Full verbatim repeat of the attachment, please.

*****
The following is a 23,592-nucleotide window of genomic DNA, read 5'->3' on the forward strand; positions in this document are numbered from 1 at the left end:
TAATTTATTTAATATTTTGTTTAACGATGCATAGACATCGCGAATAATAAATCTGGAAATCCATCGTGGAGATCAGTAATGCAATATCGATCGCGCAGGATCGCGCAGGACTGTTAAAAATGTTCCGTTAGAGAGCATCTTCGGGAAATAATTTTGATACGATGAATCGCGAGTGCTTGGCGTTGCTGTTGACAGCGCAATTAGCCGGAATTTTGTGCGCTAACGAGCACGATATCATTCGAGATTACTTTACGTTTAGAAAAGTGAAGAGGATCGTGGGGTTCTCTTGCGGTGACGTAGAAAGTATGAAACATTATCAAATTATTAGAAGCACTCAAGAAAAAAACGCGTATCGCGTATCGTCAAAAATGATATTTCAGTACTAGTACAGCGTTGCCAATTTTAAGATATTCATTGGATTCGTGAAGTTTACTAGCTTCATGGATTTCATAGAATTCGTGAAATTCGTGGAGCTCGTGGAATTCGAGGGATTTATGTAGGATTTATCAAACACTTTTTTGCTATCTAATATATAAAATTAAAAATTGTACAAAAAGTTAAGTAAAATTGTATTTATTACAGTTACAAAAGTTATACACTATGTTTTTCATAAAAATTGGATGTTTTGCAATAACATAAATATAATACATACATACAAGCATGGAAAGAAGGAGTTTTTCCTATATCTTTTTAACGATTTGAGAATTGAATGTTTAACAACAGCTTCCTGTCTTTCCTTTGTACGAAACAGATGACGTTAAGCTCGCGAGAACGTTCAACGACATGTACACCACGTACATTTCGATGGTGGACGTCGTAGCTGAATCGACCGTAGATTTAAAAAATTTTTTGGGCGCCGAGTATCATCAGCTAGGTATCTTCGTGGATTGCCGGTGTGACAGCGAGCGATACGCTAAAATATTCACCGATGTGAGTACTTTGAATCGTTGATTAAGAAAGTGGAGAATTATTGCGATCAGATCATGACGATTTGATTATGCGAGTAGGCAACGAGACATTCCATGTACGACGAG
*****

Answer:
The following is a 23,592-nucleotide window of genomic DNA, read 5'->3' on the forward strand; positions in this document are numbered from 1 at the left end:
TAATTTATTTAATATTTTGTTTAACGATGCATAGACATCGCGAATAATAAATCTGGAAATCCATCGTGGAGATCAGTAATGCAATATCGATCGCGCAGGATCGCGCAGGACTGTTAAAAATGTTCCGTTAGAGAGCATCTTCGGGAAATAATTTTGATACGATGAATCGCGAGTGCTTGGCGTTGCTGTTGACAGCGCAATTAGCCGGAATTTTGTGCGCTAACGAGCACGATATCATTCGAGATTACTTTACGTTTAGAAAAGTGAAGAGGATCGTGGGGTTCTCTTGCGGTGACGTAGAAAGTATGAAACATTATCAAATTATTAGAAGCACTCAAGAAAAAAACGCGTATCGCGTATCGTCAAAAATGATATTTCAGTACTAGTACAGCGTTGCCAATTTTAAGATATTCATTGGATTCGTGAAGTTTACTAGCTTCATGGATTTCATAGAATTCGTGAAATTCGTGGAGCTCGTGGAATTCGAGGGATTTATGTAGGATTTATCAAACACTTTTTTGCTATCTAATATATAAAATTAAAAATTGTACAAAAAGTTAAGTAAAATTGTATTTATTACAGTTACAAAAGTTATACACTATGTTTTTCATAAAAATTGGATGTTTTGCAATAACATAAATATAATACATACATACAAGCATGGAAAGAAGGAGTTTTTCCTATATCTTTTTAACGATTTGAGAATTGAATGTTTAACAACAGCTTCCTGTCTTTCCTTTGTACGAAACAGATGACGTTAAGCTCGCGAGAACGTTCAACGACATGTACACCACGTACATTTCGATGGTGGACGTCGTAGCTGAATCGACCGTAGATTTAAAAAATTTTTTGGGCGCCGAGTATCATCAGCTAGGTATCTTCGTGGATTGCCGGTGTGACAGCGAGCGATACGCTAAAATATTCACCGATGTGAGTACTTTGAATCGTTGATTAAGAAAGTGGAGAATTATTGCGATCAGATCATGACGATTTGATTATGCGAGTAGGCAACGAGACATTCCATGTACGACGAG